In the first days of May 1861, with the opening salvos of the United States Civil War from the bombardment of Fort Sumter scarcely faded, Confederate forces stationed at Alexandria, Virginia, directly across the river from the Union capital, waited nervously for the next move. Flush with zealous patriotism, the new nation’s leadership in Richmond was adamant that not an inch of sacred Southern soil be yielded without a heavy price in blood. It was easier said than done.
Leading the Confederate soldiers in Alexandria was Lieutenant Colonel A.S. Taylor. With orders to stand ground “unless pressed by overwhelming and irresistible numbers”, he conducted a sober accounting of his fighting strength as compared to the swelling army across the Potomac. Two companies of “raw Irish recruits” armed with “altered flint-lock muskets of 1818, and without cartridges or caps…”; a company with 86 musket-armed troops; an additional 52 men in various states of armament (including 15 with no weapons at all); two companies of about 160 men armed with minie rifles, but only from five to nine cartridges each; and two companies of cavalry, one with 40 troops armed with carbines but “limited” ammunition, and one with no weapons except Colt revolvers. So with less than 400 soldiers, Taylor was tasked with holding or delaying the inevitable Federal invasion.
Probably about the same time as he received his orders, which had been delivered on 5 May, Taylor received intelligence from one Mister J.D. Hutton, who until recently worked as a cartographer for the War Department. From Mr. Hutton, Taylor was dismayed (but certainly not surprised) to learn that the Yankees intended to occupy Alexandria within days, either the 7th or the 8th of May (in fact, it would be a few more weeks before Union troops organized enough to venture across the river). With forces arriving almost daily around Washington, and two steamers only a few miles downriver seemingly ready to move troops, the colonel decided the threshold for “overwhelming and irresistible numbers” had been met. He quickly gathered up his small command, and retreated to Springfield, 10 miles west of Alexandria.
The commanding general of the Potomac Department, General Philip St. George Cocke, was furious that Taylor had not only retreated, but was in such a hurry that he didn’t bother to communicate his intentions. It’s this break down in command and control, as well as in the convoluted handling of intelligence, that is highlighted here. Taylor received credible intelligence from a trustworthy source, but his first instinct was not to disseminate this up the chain of command in order to coordinate a response or seek reinforcements. Cocke’s order to remain in place was clear that this should be done: “keep up your communications with the various parts in your rear, so as to call every resource to your aid and support in making a gallant and fighting retreat, should you be forced to it, and can stand at all without danger of uselessly sacrificing your command.” It wasn’t until 7 May that Cocke located Taylor, and up to this point he was still completely ignorant of why Alexandria had been abandoned. Late on the 6th, in a dispatch to Richmond, Cocke wrote that he had not “been able, from any other source, except that furnished me by the arrival of Mr. Skinner, direct from Alexandria…to learn the cause of that movement; and, so far as I am informed up to this moment, there was no proper or justifiable cause whatsoever for any such movement. After waiting for further intelligence and receiving none, and duly considering and weighing all the circumstances and bearing of that movement with the information before me, I have ordered the return of the troops, as communicated by telegram, a duplicate of which has just been transmitted to the general-in-chief.” Cocke even requested permission to arrest Taylor, but was talked out of it by Robert E. Lee, who instead asked for a reason the forces evacuated.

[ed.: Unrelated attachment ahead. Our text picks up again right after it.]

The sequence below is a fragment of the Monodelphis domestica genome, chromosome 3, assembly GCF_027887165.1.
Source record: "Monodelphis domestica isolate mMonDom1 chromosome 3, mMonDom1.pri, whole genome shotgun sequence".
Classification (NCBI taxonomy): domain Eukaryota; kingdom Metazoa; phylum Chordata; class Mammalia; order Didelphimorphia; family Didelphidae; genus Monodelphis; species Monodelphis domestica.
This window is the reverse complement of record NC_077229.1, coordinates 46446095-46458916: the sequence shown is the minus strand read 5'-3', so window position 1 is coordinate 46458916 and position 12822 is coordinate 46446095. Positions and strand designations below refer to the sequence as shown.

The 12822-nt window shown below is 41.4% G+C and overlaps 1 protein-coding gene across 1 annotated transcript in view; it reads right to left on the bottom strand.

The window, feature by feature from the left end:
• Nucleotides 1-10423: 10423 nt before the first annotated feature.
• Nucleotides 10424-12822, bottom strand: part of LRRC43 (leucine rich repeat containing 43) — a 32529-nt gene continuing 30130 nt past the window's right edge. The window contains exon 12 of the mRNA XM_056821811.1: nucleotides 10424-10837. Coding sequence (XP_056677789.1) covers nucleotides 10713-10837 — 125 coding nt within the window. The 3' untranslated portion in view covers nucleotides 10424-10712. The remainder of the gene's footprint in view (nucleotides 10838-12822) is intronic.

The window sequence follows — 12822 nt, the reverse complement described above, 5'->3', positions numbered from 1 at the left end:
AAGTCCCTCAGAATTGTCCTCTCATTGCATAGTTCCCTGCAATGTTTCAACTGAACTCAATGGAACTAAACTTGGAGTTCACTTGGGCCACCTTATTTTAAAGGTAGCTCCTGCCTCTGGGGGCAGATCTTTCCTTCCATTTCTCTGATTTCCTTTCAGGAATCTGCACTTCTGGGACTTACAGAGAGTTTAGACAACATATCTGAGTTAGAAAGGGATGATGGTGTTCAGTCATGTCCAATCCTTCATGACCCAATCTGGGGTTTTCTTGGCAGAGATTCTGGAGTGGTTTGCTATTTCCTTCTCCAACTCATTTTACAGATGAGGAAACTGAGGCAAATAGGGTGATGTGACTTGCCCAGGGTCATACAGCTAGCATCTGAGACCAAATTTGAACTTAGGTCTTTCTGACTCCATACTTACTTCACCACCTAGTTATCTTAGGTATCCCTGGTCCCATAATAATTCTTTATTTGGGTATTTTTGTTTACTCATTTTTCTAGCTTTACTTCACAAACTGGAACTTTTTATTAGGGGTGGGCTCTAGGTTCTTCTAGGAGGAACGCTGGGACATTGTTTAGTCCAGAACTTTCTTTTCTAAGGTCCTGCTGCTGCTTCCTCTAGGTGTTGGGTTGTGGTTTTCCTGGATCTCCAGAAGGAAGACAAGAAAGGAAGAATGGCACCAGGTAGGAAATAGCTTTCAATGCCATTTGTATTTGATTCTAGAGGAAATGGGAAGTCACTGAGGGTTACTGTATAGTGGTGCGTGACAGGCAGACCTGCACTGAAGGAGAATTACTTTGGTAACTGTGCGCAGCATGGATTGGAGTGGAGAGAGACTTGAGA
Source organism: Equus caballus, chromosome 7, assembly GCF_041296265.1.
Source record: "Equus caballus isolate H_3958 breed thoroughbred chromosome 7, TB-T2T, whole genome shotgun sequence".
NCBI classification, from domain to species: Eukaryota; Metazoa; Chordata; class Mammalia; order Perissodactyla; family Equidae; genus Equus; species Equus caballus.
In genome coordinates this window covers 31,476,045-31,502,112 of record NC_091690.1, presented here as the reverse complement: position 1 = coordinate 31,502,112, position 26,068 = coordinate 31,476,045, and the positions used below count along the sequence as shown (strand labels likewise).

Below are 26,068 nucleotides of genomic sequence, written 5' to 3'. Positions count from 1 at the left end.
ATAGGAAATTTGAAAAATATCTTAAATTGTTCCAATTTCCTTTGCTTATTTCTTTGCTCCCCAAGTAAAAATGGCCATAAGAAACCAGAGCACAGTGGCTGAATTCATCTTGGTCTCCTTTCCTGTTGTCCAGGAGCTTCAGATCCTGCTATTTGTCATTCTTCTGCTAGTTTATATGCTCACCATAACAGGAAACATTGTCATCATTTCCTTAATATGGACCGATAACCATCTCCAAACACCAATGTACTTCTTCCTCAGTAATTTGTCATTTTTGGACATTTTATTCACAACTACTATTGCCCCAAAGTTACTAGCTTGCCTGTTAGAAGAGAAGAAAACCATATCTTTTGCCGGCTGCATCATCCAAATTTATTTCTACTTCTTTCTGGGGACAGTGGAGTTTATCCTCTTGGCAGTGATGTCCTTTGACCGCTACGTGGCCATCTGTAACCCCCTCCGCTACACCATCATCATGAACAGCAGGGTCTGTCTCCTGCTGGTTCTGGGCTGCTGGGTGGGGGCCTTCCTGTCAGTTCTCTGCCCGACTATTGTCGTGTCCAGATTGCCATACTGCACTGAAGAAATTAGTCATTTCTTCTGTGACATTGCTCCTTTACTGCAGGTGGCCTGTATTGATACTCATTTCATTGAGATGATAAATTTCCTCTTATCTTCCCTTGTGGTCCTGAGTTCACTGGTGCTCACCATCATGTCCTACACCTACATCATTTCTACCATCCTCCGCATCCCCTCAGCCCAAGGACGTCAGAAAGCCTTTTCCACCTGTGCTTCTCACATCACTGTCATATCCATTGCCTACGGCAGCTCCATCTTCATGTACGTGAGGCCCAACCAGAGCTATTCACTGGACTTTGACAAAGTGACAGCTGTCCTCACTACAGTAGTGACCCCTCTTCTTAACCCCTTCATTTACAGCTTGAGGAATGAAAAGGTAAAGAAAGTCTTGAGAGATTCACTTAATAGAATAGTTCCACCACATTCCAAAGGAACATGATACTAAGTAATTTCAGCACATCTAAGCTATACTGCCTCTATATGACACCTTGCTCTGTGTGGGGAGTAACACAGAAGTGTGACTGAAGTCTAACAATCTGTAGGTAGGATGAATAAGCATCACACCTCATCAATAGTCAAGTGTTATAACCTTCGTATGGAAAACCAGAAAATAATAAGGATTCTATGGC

By the 9th, Taylor had explained his reasons, and this seemed to placate Cocke. On 13 May he forwarded Taylor’s written statement to Richmond. The request to arrest him was absent from this communication. But the lesson here is that, although strategic intelligence around the overall disposition and intent of the US military was becoming clear, operational intelligence operations were off to a rough start, at least in the northeast corner of Virginia. Unfortunately for the Union, more competent leadership would soon arrive, and intelligence preparations were to be put in place over the next three months that proved critical to the Confederate victory at Bull Run.